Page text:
Malaysian politician Nurul Izzah Anwar yesterday quit her posts in Parti Keadilan Rakyat (PKR), a shocking move that has raised questions about internal party strife and whether defecting opposition MPs would be welcomed into ruling coalition Pakatan Harapan, of which PKR is a member.
The scion of prime minister-in-waiting and PKR president Anwar Ibrahim and Deputy Prime Minister Wan Azizah Wan Ismail was formerly one of four elected PKR vice-presidents, and the party's state chief in Penang.
"I am resigning as vice-president of the People's Justice Party, and relinquish my appointment as the chair of Keadilan Penang," Ms Nurul Izzah said in a statement, using the English name of PKR. "I will also no longer serve the federal government in any capacity."
The three-term MP, who currently represents Permatang Pauh in Penang, did not explain why she was resigning, but said she would continue to serve as an MP and as a member of the parliamentary backbench.
"There are beliefs and ideals I hold dear, and I feel that I can be most true to them by taking this course of action I am now announcing," she said.
"My only regret is that I should have made this announcement sooner, but it has not been an easy decision to arrive at."
Dubbed "puteri reformasi" (princess of reform) after campaigning for her father's release from prison two decades ago, Ms Nurul Izzah, 38, first stood for election in 2008, and had since risen through the party ranks.
But not everyone within PKR was happy with her political ascent.
"The appointment of Nurul Izzah... as Penang state chief by the party president, who is her father, is highly inappropriate and open to the charge of nepotism," Datuk Seri Anwar's lawyer Latheefa Koya, a PKR member, said yesterday, ahead of Ms Nurul Izzah's announcement.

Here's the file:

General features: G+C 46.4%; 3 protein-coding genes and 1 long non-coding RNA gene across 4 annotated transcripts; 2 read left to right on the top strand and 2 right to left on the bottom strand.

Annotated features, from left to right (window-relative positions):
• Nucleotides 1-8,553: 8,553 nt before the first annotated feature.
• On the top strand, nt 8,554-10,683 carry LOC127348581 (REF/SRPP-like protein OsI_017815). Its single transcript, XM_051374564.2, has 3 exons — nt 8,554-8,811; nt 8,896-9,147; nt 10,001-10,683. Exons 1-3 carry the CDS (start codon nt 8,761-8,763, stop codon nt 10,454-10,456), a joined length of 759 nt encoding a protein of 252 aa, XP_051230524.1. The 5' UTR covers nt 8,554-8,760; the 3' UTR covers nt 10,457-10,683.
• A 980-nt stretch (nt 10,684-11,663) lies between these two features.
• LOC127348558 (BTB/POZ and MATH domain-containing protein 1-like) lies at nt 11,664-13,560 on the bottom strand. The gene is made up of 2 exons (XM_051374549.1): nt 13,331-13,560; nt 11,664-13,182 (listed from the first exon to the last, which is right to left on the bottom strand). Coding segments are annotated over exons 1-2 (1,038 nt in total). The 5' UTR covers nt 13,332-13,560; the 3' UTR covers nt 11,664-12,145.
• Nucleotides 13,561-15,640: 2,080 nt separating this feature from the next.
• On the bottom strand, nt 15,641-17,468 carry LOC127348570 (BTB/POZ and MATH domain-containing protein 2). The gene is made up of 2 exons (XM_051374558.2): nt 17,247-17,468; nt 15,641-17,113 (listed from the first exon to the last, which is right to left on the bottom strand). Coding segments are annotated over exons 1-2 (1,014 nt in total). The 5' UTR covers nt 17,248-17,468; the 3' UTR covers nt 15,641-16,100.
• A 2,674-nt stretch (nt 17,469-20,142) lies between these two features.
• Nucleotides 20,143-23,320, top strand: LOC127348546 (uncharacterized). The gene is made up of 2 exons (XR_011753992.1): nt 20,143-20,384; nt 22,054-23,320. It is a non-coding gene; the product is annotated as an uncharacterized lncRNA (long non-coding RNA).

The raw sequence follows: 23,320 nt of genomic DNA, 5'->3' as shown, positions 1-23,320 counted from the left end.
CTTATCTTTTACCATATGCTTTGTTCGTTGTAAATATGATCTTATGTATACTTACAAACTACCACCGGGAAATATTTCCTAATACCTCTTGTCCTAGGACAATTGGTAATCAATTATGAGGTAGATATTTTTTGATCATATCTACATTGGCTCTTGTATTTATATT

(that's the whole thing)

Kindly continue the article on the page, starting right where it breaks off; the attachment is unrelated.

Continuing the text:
"It is needless to say that the practice of appointing close relatives to important positions should have no place in a reformist party."
Ms Nurul Izzah was visibly distraught at last month's party convention after a fractious and occasionally violent internal election that pitted Economic Affairs Minister Azmin Ali against Mr Rafizi Ramli, who is widely known to have the support of Ms Nurul Izzah and Datuk Seri Anwar.
"Of course anyone would be distraught. People should be focusing on strengthening our party," she told reporters then, adding that she did not like to see the party going through such a "difficult and arduous process, which is flawed".
Datuk Seri Azmin had edged out Mr Rafizi to retain the party's deputy presidency.
Her colleagues from the PH coalition appeared surprised at her resignation.
Parti Pribumi Bersatu Malaysia's Supreme Council member Rais Hussin said on Twitter that Ms Nurul Izzah would likely retract her party resignation. She responded swiftly with: "Kindly refrain from ever commenting on my behalf."
PKR deputy president Azmin could not offer an explanation for Ms Nurul Izzah's decision, saying: "I will try to talk to her and understand what really happened."
Meanwhile Mr Rafizi tweeted: "She is not withdrawing from politics. I read it as a decision to retain the idealism of the struggle amid the political chaos."
Ms Nurul Izzah's decision comes a day after she reacted negatively to a question about recent party-hopping attempts by Umno politicians, who have left the former ruling party en masse to defect to PH parties.
"Betrayal of mandate given the 9th of May, insults those who are loyal to the cause," she wrote, referring to the date of the recent general election which PH won. "There is no meaning to democracy if Malaysia is governed by elite-based politicking."
Despite being seen as a stand-in for her father when she first contested in 2008, Ms Nurul Izzah has emerged from her parents' shadows to become a respected and well-liked politician.
However, she has taken a step back since PH's historic win at the polls in May this year, some say for her father to take centre stage.